According to United Way of Southern Chester County Executive Director Carrie Freeman, centers like the Tock Tock Early Learning Center in Toughkenamon, which works with various programs to provide state-subsidized day care for eligible parents, would be perfect for just such an arrangement.
"I know that currently, Tick Tock handles a lot of Head Start kids already," Freeman said. Since Head Start is a half-day program, eligible parents who need daylong childcare already have their children picked up or dropped off at either location, depending on the circumstances.
"It's ideally suited," said Freeman. "They have a really academically-focused program there. It truly is an education center. And they are essentially doing the [Head Start educational] program anyway, so that would be a beautiful mesh, I think."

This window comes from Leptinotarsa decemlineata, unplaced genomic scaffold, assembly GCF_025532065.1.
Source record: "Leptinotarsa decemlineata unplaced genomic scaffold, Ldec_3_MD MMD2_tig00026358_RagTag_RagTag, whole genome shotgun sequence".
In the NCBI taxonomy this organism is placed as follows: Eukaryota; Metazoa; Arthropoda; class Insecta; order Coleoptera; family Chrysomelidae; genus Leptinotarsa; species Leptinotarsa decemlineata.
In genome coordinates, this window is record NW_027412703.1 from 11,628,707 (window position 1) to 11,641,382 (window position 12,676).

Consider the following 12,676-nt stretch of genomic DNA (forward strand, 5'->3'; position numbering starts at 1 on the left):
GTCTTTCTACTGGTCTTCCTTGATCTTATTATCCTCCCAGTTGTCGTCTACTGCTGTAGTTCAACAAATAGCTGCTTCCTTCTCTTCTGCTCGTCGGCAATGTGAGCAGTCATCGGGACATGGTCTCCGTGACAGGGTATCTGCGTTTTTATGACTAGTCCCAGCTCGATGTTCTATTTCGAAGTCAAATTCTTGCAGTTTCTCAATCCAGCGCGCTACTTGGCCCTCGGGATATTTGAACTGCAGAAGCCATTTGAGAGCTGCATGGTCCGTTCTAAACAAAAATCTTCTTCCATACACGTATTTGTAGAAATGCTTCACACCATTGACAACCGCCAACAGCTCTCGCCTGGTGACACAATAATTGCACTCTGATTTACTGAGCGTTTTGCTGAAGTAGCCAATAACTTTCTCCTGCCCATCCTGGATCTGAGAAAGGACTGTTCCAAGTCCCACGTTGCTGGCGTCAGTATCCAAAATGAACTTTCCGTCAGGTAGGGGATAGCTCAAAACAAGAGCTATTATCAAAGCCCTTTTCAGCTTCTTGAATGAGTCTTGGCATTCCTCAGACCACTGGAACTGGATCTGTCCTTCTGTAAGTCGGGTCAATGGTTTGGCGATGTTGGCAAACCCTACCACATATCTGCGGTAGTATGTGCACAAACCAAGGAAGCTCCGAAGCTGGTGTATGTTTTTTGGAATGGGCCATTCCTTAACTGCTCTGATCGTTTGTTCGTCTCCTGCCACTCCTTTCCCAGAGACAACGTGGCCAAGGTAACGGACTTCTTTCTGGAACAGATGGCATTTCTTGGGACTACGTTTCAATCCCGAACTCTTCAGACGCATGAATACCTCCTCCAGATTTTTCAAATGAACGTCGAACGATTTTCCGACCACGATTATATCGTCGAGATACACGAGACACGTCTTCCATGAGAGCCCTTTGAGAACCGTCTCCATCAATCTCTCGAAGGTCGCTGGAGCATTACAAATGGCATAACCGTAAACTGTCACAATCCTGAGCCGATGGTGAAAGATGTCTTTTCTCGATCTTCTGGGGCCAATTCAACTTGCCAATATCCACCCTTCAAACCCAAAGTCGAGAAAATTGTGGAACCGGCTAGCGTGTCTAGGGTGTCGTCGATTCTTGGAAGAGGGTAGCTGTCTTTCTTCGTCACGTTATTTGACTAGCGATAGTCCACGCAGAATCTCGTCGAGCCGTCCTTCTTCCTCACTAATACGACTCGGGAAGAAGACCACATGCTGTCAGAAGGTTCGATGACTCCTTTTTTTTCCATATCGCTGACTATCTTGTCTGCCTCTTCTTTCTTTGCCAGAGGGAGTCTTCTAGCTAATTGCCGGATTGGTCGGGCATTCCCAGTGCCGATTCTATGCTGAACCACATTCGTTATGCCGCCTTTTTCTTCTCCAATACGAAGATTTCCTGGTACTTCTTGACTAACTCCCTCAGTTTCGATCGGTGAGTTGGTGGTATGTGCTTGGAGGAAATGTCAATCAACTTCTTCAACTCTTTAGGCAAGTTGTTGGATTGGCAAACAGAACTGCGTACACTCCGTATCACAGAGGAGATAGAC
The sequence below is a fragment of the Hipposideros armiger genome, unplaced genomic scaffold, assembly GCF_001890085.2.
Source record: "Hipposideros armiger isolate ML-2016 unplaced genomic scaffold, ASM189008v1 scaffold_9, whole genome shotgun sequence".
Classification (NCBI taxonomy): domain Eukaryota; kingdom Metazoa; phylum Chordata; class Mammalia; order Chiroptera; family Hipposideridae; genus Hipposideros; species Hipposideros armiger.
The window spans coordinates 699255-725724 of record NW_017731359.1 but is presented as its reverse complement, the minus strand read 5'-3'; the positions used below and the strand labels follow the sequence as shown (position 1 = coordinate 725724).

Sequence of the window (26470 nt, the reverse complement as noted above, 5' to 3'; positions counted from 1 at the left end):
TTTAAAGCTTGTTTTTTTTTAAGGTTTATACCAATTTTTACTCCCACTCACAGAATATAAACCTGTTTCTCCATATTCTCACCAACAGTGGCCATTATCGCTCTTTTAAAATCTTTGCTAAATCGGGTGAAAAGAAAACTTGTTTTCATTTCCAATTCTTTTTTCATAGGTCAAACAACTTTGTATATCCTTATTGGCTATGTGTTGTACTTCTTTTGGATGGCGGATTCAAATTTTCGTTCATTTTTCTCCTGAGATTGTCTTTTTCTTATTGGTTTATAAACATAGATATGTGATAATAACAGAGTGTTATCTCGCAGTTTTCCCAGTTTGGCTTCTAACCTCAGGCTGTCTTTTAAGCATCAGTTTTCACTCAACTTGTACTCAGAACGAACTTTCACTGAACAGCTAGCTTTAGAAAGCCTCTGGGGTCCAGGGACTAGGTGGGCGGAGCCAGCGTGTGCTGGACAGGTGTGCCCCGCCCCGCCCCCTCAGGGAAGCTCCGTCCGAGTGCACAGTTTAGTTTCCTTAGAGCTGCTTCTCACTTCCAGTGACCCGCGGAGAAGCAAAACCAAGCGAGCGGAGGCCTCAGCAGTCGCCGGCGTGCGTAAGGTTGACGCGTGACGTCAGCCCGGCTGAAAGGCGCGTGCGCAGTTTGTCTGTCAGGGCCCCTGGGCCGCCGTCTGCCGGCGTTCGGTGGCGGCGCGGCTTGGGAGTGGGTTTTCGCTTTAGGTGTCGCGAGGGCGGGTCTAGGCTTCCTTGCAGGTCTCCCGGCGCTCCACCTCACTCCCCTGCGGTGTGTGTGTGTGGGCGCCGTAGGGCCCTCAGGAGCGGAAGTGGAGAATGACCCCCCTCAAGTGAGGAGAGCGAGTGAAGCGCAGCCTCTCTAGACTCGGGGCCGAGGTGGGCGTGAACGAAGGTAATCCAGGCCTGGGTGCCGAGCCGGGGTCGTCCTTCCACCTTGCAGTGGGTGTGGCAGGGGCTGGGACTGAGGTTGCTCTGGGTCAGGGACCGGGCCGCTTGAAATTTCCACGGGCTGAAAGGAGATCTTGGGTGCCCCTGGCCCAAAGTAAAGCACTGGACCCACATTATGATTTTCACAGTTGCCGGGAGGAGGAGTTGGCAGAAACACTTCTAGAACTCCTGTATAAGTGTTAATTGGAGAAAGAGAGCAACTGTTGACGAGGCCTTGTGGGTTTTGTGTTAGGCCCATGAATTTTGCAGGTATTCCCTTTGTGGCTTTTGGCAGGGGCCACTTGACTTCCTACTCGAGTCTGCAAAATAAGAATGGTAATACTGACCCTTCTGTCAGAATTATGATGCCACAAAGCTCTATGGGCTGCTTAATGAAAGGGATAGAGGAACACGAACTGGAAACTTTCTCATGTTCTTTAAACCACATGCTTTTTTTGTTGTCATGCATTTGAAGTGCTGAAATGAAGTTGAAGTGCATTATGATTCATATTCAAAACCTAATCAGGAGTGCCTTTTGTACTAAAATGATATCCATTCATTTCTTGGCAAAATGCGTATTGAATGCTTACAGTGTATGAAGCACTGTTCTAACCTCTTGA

Spencer also mentioned a discussion he'd had with a member of Rural Opportunities Inc., of Philadelphia, where the topic had been about a separate Head Start program for the children of migrant workers. Spencer said he had suggested combining the two programs instead of having two separate entities after examining the demographics of the Kennett Square Head Start programs.
"I thought, 'Why don't we put the two together?'" Spencer said. "'Especially when you look of make up of the Head Start in Kennett, where 90 percent [of kids in the program] are Latino.' They [Rural Opportunities] said "You're absolutely right.'"
Although a program of that sort is still in the earliest stages of planning and discussion, it is exactly the type of cooperative effort that could preserve and one day possibly expand the Head Start program.
"These are the kinds of things we need to do to keep this thing rolling," Spencer said. "If we can pull our resources, we can service more kids and keep ourselves out of the red."